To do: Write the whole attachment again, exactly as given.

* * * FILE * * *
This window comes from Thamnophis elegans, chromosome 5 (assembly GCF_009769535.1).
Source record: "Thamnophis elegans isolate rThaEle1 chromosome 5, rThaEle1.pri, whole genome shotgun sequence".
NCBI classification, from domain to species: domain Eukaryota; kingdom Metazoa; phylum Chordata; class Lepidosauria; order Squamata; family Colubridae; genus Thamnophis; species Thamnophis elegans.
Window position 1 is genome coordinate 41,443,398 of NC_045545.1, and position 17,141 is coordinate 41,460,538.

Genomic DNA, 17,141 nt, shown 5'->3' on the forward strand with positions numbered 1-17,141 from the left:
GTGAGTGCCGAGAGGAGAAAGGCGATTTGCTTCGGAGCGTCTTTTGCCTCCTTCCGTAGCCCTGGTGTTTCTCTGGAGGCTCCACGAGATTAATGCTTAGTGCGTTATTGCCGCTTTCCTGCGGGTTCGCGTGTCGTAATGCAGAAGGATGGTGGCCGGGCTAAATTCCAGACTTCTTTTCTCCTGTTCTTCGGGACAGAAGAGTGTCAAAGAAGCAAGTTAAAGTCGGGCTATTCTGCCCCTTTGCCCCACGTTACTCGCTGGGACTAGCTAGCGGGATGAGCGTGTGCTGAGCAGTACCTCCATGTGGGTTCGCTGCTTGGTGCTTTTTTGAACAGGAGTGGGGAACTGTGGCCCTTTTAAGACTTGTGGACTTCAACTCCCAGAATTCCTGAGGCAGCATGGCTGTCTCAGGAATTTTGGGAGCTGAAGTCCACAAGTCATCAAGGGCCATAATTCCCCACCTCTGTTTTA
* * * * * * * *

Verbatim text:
This window comes from Thamnophis elegans, chromosome 5 (assembly GCF_009769535.1).
Source record: "Thamnophis elegans isolate rThaEle1 chromosome 5, rThaEle1.pri, whole genome shotgun sequence".
NCBI classification, from domain to species: domain Eukaryota; kingdom Metazoa; phylum Chordata; class Lepidosauria; order Squamata; family Colubridae; genus Thamnophis; species Thamnophis elegans.
Window position 1 is genome coordinate 41,443,398 of NC_045545.1, and position 17,141 is coordinate 41,460,538.

Genomic DNA, 17,141 nt, shown 5'->3' on the forward strand with positions numbered 1-17,141 from the left:
GTGAGTGCCGAGAGGAGAAAGGCGATTTGCTTCGGAGCGTCTTTTGCCTCCTTCCGTAGCCCTGGTGTTTCTCTGGAGGCTCCACGAGATTAATGCTTAGTGCGTTATTGCCGCTTTCCTGCGGGTTCGCGTGTCGTAATGCAGAAGGATGGTGGCCGGGCTAAATTCCAGACTTCTTTTCTCCTGTTCTTCGGGACAGAAGAGTGTCAAAGAAGCAAGTTAAAGTCGGGCTATTCTGCCCCTTTGCCCCACGTTACTCGCTGGGACTAGCTAGCGGGATGAGCGTGTGCTGAGCAGTACCTCCATGTGGGTTCGCTGCTTGGTGCTTTTTTGAACAGGAGTGGGGAACTGTGGCCCTTTTAAGACTTGTGGACTTCAACTCCCAGAATTCCTGAGGCAGCATGGCTGTCTCAGGAATTTTGGGAGCTGAAGTCCACAAGTCATCAAGGGCCATAATTCCCCACCTCTGTTTTA